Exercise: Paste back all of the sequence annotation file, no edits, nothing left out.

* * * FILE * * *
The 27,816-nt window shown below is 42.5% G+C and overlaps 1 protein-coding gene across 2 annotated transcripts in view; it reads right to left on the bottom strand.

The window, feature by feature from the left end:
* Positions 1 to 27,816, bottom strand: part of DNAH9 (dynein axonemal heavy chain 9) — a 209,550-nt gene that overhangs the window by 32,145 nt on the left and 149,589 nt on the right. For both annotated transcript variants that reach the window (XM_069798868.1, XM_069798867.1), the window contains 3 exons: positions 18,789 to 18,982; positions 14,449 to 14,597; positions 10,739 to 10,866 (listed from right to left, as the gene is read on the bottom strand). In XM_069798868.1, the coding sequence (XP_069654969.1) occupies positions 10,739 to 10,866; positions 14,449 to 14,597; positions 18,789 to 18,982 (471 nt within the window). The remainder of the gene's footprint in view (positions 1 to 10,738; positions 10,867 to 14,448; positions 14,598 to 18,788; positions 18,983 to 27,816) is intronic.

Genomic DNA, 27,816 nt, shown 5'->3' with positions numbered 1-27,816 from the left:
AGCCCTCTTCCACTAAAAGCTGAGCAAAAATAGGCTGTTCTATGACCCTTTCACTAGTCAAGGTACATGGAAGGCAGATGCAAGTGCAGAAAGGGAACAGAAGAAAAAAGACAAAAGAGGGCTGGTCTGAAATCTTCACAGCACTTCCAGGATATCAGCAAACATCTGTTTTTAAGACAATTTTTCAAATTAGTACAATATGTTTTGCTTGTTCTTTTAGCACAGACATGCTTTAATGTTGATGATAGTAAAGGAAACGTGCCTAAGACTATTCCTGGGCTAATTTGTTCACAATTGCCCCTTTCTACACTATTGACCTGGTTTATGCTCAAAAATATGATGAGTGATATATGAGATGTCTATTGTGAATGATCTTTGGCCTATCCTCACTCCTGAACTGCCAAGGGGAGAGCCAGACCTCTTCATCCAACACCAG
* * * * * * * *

The 27,816-nt window shown below is 42.5% G+C and overlaps 1 protein-coding gene across 2 annotated transcripts in view; it reads right to left on the bottom strand.

The window, feature by feature from the left end:
* Positions 1 to 27,816, bottom strand: part of DNAH9 (dynein axonemal heavy chain 9) — a 209,550-nt gene that overhangs the window by 32,145 nt on the left and 149,589 nt on the right. For both annotated transcript variants that reach the window (XM_069798868.1, XM_069798867.1), the window contains 3 exons: positions 18,789 to 18,982; positions 14,449 to 14,597; positions 10,739 to 10,866 (listed from right to left, as the gene is read on the bottom strand). In XM_069798868.1, the coding sequence (XP_069654969.1) occupies positions 10,739 to 10,866; positions 14,449 to 14,597; positions 18,789 to 18,982 (471 nt within the window). The remainder of the gene's footprint in view (positions 1 to 10,738; positions 10,867 to 14,448; positions 14,598 to 18,788; positions 18,983 to 27,816) is intronic.

Genomic DNA, 27,816 nt, shown 5'->3' with positions numbered 1-27,816 from the left:
AGCCCTCTTCCACTAAAAGCTGAGCAAAAATAGGCTGTTCTATGACCCTTTCACTAGTCAAGGTACATGGAAGGCAGATGCAAGTGCAGAAAGGGAACAGAAGAAAAAAGACAAAAGAGGGCTGGTCTGAAATCTTCACAGCACTTCCAGGATATCAGCAAACATCTGTTTTTAAGACAATTTTTCAAATTAGTACAATATGTTTTGCTTGTTCTTTTAGCACAGACATGCTTTAATGTTGATGATAGTAAAGGAAACGTGCCTAAGACTATTCCTGGGCTAATTTGTTCACAATTGCCCCTTTCTACACTATTGACCTGGTTTATGCTCAAAAATATGATGAGTGATATATGAGATGTCTATTGTGAATGATCTTTGGCCTATCCTCACTCCTGAACTGCCAAGGGGAGAGCCAGACCTCTTCATCCAACACCAG